Synopses & Reviews
Written in the evenings of a single week to pay for his mother's funeral, Samuel Johnson's only novel offers a compelling glimpse of the distinguished English writer's moral views. Its rapid execution, it is said, was the result of a lifetime spent contemplating the book's chief topics. A philosophical romance that traces the pilgrimage of an African prince and his companions to Egypt, the parable ponders a number of subjects and#8212; among them flying machines, poetry, marriage, and madness.
Simply written, funny, and compulsively readable, this fine little book has been heralded as one of the finest examples of English prose and offers a compelling glimpse of Samuel Johnson s moral views. Dashed out over the course of a single week to pay for his mother s funeral, Johnson s only novel was the outcome of a lifetime s thoughts and experiences.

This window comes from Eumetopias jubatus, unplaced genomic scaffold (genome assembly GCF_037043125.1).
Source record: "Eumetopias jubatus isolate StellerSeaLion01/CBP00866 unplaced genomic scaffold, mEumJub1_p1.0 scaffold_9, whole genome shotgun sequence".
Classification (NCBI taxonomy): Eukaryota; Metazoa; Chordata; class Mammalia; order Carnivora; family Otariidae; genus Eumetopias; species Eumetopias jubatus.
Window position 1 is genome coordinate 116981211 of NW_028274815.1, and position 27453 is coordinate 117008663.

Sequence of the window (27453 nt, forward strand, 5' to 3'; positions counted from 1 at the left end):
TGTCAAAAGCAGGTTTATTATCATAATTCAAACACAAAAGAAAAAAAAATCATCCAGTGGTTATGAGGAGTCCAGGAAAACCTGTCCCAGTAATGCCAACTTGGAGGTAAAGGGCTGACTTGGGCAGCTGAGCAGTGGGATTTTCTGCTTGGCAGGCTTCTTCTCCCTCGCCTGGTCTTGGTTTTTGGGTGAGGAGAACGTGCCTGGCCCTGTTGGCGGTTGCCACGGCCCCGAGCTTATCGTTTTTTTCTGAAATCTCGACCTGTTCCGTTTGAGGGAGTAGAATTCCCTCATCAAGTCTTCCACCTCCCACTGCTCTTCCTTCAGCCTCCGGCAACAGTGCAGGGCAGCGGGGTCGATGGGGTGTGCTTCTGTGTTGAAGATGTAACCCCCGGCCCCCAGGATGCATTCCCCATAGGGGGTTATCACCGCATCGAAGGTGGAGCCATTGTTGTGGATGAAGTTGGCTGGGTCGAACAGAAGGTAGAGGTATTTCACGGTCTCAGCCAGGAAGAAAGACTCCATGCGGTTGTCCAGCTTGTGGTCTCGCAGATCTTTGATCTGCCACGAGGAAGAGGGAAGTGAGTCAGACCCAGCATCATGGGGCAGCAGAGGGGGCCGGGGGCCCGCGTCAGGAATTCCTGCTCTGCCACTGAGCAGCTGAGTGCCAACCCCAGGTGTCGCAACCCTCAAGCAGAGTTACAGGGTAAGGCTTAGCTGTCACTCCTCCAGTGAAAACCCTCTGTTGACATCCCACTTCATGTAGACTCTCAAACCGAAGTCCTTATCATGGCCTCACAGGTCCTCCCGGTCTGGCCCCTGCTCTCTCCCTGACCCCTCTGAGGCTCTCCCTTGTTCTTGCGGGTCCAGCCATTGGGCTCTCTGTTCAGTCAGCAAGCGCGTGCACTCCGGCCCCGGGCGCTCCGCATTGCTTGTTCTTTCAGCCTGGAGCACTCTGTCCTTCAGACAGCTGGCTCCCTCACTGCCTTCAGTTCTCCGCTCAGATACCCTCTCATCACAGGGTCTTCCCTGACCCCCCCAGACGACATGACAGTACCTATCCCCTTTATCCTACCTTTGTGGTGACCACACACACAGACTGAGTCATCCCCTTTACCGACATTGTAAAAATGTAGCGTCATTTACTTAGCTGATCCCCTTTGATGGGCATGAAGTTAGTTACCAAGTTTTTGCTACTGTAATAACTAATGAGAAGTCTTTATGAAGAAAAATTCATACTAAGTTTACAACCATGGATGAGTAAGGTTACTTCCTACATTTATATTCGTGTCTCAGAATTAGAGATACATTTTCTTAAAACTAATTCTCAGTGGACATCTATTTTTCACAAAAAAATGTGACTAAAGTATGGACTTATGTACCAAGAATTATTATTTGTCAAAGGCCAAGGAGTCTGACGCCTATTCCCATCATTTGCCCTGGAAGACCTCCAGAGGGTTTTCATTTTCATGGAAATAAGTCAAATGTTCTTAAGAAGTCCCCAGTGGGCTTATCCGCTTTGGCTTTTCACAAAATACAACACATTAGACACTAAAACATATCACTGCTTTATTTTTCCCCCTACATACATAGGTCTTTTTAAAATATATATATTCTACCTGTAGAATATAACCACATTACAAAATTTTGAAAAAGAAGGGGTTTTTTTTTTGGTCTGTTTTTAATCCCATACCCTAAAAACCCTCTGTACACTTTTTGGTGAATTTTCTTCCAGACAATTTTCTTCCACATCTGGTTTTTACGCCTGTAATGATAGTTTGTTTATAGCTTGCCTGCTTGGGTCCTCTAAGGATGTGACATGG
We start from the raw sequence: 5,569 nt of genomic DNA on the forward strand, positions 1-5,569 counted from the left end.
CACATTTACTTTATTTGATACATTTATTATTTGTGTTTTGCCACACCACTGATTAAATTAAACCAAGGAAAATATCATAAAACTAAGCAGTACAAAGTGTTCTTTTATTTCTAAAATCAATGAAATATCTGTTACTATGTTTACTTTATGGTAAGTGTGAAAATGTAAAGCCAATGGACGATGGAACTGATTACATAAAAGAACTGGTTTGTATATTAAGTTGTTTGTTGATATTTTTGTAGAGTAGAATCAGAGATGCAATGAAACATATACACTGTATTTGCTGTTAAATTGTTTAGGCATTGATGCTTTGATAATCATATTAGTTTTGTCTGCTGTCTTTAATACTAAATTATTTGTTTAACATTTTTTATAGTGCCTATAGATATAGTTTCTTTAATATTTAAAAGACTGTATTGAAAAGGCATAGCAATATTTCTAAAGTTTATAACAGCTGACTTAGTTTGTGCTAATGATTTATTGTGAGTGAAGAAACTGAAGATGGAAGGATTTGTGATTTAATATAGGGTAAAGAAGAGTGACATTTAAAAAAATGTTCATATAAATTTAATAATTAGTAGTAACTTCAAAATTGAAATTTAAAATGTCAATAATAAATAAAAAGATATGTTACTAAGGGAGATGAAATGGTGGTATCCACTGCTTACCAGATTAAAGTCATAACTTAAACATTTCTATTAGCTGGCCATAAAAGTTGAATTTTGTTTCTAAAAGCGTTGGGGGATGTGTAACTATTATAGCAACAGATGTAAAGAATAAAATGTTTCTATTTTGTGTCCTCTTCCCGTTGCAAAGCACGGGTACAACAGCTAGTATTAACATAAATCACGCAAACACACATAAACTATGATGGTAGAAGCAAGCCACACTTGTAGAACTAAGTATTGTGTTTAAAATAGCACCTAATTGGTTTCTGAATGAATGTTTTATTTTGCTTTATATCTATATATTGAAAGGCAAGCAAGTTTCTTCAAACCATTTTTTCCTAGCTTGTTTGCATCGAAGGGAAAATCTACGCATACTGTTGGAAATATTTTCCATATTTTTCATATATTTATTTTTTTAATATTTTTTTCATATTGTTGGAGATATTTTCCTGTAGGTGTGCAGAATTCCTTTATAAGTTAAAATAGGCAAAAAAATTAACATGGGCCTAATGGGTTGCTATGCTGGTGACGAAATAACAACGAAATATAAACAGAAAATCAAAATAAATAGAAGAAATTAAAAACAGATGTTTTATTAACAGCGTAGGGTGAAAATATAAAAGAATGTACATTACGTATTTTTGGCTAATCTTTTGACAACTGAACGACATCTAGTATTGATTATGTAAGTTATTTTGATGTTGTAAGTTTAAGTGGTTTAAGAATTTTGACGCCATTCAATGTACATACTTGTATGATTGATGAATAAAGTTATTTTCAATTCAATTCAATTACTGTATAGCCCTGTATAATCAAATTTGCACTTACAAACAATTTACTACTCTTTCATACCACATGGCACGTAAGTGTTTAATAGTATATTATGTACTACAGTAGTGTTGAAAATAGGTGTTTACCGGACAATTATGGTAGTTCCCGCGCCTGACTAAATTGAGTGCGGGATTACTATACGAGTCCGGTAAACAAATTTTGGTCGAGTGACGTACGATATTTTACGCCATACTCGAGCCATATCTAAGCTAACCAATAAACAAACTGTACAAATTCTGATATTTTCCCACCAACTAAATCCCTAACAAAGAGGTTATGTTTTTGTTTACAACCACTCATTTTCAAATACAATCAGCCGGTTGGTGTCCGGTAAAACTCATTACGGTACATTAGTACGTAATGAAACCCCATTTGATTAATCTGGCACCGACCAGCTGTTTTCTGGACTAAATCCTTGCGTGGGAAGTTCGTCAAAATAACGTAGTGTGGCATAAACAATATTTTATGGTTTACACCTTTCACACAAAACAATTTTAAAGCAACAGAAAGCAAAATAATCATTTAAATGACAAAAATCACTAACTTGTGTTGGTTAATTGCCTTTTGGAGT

A philosophical romance tracing the pilgrimage of an African prince and his companions to Egypt, Rasselas ponders a number of subjects romantic love, flights of imagination, the great discoveries of science, and speculations about the meaning of happiness all of which, Johnson implies, encourage man with false hopes and unrealistic estimates of what life has to offer.
Directed specifically against eighteenth-century optimism and, more generally, against all simple formulas for achieving happiness, Rasselas has often been compared with Voltaire s Candide which was published only a few weeks before Johnson s work. Both novels have deservedly attained the status of classics."
The distinguished English writer's only novel provides a compelling glimpse of his moral views as he assails 18th-century optimism and man's unrealistic estimates of what life has to offer. Rasselas ponders such subjects as romantic love, flights of imagination, the great discoveries of science, and speculations about the meaning of happiness.